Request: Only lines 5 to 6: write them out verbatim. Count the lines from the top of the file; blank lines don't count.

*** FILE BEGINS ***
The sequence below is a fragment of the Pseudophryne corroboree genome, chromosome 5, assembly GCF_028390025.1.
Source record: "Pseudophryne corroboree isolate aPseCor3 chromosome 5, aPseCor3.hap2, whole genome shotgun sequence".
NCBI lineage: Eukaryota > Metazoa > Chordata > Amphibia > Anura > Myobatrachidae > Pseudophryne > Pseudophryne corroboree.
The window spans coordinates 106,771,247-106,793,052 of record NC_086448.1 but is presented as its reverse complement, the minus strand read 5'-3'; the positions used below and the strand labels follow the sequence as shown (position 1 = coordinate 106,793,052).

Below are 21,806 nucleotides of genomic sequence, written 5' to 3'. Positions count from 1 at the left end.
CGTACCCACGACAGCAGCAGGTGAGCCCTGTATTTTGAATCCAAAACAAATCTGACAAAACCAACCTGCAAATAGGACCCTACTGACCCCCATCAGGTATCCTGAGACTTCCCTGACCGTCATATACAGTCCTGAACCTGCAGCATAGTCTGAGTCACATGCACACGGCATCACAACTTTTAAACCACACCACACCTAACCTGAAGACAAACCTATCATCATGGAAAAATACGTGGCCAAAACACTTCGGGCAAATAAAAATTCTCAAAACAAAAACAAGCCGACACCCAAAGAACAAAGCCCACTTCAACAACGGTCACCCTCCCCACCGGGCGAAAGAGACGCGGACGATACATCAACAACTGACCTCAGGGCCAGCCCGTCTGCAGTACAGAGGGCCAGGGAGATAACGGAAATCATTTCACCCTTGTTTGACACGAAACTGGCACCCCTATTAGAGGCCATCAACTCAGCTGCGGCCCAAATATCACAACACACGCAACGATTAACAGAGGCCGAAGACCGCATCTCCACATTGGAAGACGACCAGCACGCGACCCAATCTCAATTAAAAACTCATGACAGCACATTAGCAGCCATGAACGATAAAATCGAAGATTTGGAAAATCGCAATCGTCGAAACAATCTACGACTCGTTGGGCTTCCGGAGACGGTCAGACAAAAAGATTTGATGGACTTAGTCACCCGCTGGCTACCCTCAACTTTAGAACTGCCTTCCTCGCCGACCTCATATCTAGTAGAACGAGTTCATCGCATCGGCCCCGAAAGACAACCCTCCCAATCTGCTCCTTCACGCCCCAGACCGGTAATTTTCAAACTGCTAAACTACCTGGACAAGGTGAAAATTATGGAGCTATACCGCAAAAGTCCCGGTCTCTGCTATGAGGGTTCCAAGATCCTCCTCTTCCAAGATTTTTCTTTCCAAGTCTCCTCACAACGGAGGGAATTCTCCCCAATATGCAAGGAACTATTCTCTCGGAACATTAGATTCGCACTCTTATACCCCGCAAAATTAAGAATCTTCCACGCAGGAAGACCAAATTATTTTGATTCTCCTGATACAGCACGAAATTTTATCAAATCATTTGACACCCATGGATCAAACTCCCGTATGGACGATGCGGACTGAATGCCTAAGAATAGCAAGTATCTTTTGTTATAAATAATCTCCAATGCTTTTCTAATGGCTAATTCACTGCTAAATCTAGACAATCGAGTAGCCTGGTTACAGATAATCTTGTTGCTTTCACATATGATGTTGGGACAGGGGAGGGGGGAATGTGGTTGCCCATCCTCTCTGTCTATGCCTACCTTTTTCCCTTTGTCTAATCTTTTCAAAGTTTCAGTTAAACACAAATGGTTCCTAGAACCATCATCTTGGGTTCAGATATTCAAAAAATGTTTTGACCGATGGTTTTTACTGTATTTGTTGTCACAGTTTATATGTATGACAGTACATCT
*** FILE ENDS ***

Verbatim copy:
Below are 21,806 nucleotides of genomic sequence, written 5' to 3'. Positions count from 1 at the left end.
CGTACCCACGACAGCAGCAGGTGAGCCCTGTATTTTGAATCCAAAACAAATCTGACAAAACCAACCTGCAAATAGGACCCTACTGACCCCCATCAGGTATCCTGAGACTTCCCTGACCGTCATATACAGTCCTGAACCTGCAGCATAGTCTGAGTCACATGCACACGGCATCACAACTTTTAAACCACACCACACCTAACCTGAAGACAAACCTATCATCATGGAAAAATACGTGGCCAAAACACTTCGGGCAAATAAAAATTCTCAAAACAAAAACAAGCCGACACCCAAAGAACAAAGCCCACTTCAACAACGGTCACCCTCCCCACCGGGCGAAAGAGACGCGGACGATACATCAACAACTGACCTCAGGGCCAGCCCGTCTGCAGTACAGAGGGCCAGGGAGATAACGGAAATCATTTCACCCTTGTTTGACACGAAACTGGCACCCCTATTAGAGGCCATCAACTCAGCTGCGGCCCAAATATCACAACACACGCAACGATTAACAGAGGCCGAAGACCGCATCTCCACATTGGAAGACGACCAGCACGCGACCCAATCTCAATTAAAAACTCATGACAGCACATTAGCAGCCATGAACGATAAAATCGAAGATTTGGAAAATCGCAATCGTCGAAACAATCTACGACTCGTTGGGCTTCCGGAGACGGTCAGACAAAAAGATTTGATGGACTTAGTCACCCGCTGGCTACCCTCAACTTTAGAACTGCCTTCCTCGCCGACCTCATATCTAGTAGAACGAGTTCATCGCATCGGCCCCGAAAGACAACCCTCCCAATCTGCTCCTTCACGCCCCAGACCGGTAATTTTCAAACTGCTAAACTACCTGGACAAGGTGAAAATTATGGAGCTATACCGCAAAAGTCCCGGTCTCTGCTATGAGGGTTCCAAGATCCTCCTCTTCCAAGATTTTTCTTTCCAAGTCTCCTCACAACGGAGGGAATTCTCCCCAATATGCAAGGAACTATTCTCTCGGAACATTAGATTCGCACTCTTATACCCCGCAAAATTAAGAATCTTCCACGCAGGAAGACCAAATTATTTTGATTCTCCTGATACAGCACGAAATTTTATCAAATCATTTGACACCCATGGATCAAACTCCCGTATGGACGATGCGGACTGAATGCCTAAGAATAGCAAGTATCTTTTGTTATAAATAATCTCCAATGCTTTTCTAATGGCTAATTCACTGCTAAATCTAGACAATCGAGTAGCCTGGTTACAGATAATCTTGTTGCTTTCACATATGATGTTGGGACAGGGGAGGGGGGAATGTGGTTGCCCATCCTCTCTGTCTATGCCTACCTTTTTCCCTTTGTCTAATCTTTTCAAAGTTTCAGTTAAACACAAATGGTTCCTAGAACCATCATCTTGGGTTCAGATATTCAAAAAATGTTTTGACCGATGGTTTTTACTGTATTTGTTGTCACAGTTTATATGTATGACAGTACATCT